Ảo hóa là 1 trong những xu hướng quan trọng nhất trong ngành trung tâm dữ liệu trong 20 năm qua. Xu hướng phát triển này sẽ tiếp tục tạo ra sự thay đổi trong tương lai mà có thể dự đoán trước vì ảo hóa đang mở rộng trên lĩnh vực điện toán đến lĩnh vực hoạt động mạng lưới và lưu trữ. Quản lý phần cứng sẽ là một trong những thách thức chính trong cuộc cách mạng ảo này. Đa số các tổ chức thiếu tầm nhìn trong việc phối hợp quản lý các hệ thống ảo và hệ thống vật lý, và khoảng cách đó phải được thu hẹp để mở đường cho trung tâm dữ liệu định nghĩa bằng phần mềm.

Giải pháp quản trị hạ tầng Trung tâm dữ liệu (DCIM) đã ra đời để xóa khoảng cách này và những người sớm ứng dụng DCIM đang minh chứng những giá trị của nó: những trung tâm dữ liệu sử dụng giải pháp DCIM phục hồi được từ sự cố mất điện 85% nhanh hơn so với những trung tâm dữ liệu không sử dụng giải pháp này, theo nghiên cứu về sự cố mất điện trung tâm dữ liệu năm 2013 do Viện Nghiên cứu Ponemon thực hiện.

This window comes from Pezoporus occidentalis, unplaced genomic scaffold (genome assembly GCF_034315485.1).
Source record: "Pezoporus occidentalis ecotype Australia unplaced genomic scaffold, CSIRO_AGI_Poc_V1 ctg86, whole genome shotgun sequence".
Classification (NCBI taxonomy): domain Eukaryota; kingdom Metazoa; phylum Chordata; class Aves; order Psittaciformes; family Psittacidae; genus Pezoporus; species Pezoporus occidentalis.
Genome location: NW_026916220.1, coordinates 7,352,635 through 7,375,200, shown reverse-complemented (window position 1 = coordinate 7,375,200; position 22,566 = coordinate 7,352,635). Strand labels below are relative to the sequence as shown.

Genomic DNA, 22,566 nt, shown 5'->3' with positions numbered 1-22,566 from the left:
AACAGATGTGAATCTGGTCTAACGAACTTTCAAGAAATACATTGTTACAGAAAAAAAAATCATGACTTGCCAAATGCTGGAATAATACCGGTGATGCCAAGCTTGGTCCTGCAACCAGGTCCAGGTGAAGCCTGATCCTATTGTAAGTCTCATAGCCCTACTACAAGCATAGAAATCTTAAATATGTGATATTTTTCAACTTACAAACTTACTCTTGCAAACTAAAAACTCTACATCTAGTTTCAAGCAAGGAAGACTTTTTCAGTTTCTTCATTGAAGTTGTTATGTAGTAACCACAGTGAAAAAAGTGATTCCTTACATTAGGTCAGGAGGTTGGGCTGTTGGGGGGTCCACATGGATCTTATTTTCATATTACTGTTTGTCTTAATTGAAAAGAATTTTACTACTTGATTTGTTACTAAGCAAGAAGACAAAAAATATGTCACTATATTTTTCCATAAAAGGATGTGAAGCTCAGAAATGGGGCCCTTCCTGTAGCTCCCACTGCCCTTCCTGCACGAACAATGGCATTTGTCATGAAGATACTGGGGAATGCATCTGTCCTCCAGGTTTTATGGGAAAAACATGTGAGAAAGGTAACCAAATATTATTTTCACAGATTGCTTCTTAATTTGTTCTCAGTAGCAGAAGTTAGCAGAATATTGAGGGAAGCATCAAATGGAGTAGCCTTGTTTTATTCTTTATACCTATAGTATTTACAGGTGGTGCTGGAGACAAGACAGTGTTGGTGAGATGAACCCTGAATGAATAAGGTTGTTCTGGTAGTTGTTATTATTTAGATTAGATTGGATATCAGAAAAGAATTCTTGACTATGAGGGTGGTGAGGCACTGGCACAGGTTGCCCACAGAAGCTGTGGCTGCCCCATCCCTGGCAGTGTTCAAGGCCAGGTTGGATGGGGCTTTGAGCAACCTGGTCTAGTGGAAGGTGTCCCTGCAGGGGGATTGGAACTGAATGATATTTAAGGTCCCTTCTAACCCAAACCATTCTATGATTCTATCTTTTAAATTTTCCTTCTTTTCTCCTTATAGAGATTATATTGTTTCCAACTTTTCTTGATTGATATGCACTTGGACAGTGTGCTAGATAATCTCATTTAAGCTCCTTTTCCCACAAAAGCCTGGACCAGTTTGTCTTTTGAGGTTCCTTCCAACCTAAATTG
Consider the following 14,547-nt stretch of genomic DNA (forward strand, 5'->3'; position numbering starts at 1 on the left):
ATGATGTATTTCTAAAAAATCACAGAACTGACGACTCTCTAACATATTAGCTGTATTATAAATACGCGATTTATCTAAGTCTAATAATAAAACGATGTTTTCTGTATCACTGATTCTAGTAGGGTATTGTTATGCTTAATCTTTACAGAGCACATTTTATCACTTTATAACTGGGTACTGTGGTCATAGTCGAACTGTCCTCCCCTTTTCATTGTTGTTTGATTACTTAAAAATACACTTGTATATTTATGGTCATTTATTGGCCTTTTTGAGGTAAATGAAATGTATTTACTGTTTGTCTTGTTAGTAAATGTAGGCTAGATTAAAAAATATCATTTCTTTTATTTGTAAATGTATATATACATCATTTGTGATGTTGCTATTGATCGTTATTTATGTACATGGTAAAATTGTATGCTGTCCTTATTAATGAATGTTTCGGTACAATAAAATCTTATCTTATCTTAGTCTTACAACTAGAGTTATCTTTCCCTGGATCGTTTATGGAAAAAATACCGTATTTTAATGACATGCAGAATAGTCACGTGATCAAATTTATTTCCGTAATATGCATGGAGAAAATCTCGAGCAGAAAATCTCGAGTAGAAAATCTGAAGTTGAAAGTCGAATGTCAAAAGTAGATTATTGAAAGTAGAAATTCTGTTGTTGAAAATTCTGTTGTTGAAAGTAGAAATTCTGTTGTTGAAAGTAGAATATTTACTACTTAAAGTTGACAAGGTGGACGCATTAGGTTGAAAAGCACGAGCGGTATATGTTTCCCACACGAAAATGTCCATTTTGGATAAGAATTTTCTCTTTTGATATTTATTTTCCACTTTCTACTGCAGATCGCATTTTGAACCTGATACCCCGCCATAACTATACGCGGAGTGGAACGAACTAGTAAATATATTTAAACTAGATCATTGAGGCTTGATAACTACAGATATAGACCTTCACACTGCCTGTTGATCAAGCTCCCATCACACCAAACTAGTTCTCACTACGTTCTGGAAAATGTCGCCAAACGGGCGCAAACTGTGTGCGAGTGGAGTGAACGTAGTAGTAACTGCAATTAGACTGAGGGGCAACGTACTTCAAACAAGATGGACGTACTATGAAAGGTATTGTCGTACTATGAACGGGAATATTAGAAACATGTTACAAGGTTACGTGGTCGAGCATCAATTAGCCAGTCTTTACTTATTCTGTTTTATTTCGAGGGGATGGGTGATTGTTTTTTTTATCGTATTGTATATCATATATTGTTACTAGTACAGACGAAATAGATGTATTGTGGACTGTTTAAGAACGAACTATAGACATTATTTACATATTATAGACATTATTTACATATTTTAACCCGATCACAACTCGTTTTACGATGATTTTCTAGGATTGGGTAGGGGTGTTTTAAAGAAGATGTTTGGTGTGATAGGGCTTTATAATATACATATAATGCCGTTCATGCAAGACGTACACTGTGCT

Cận biên trở nên quan trọng hơn

Sau nhiều năm hợp nhất và tập trung, các tổ chức CNTT đang chuyển sự chú ý sang cận biên của mạng lưới để cải thiện sự tương tác với các khách hàng và các ứng dụng. Khi các tổ chức tăng cường sử dụng các dịch vụ phân tích, dịch vụ dựa trên vị trí và những nội dung được cá nhân hóa, cận biên của cơ sở mạng sẽ càng trở nên quan trọng để tạo ra lợi thế cạnh tranh. Để tận dụng được cơ hội này đòi hỏi phải có cơ sở hạ tầng theo tiêu chuẩn, thông minh với tính sẵn có cao và được triển khai gần gũi với người dùng. Trong thập kỷ đầu tiên của thế kỷ này, nhiều tổ chức đã phải nỗ lực để đáp ứng được nhu cầu điện toán. Các doanh nghiệp không nắm bắt được những vấn đề về mạng lưới có liên quan đến cận biên sẽ không thể theo kịp sự gia tăng bùng nổ của lưu lượng truy cập mạng.

An ninh trở thành một giá trị sẵn có mới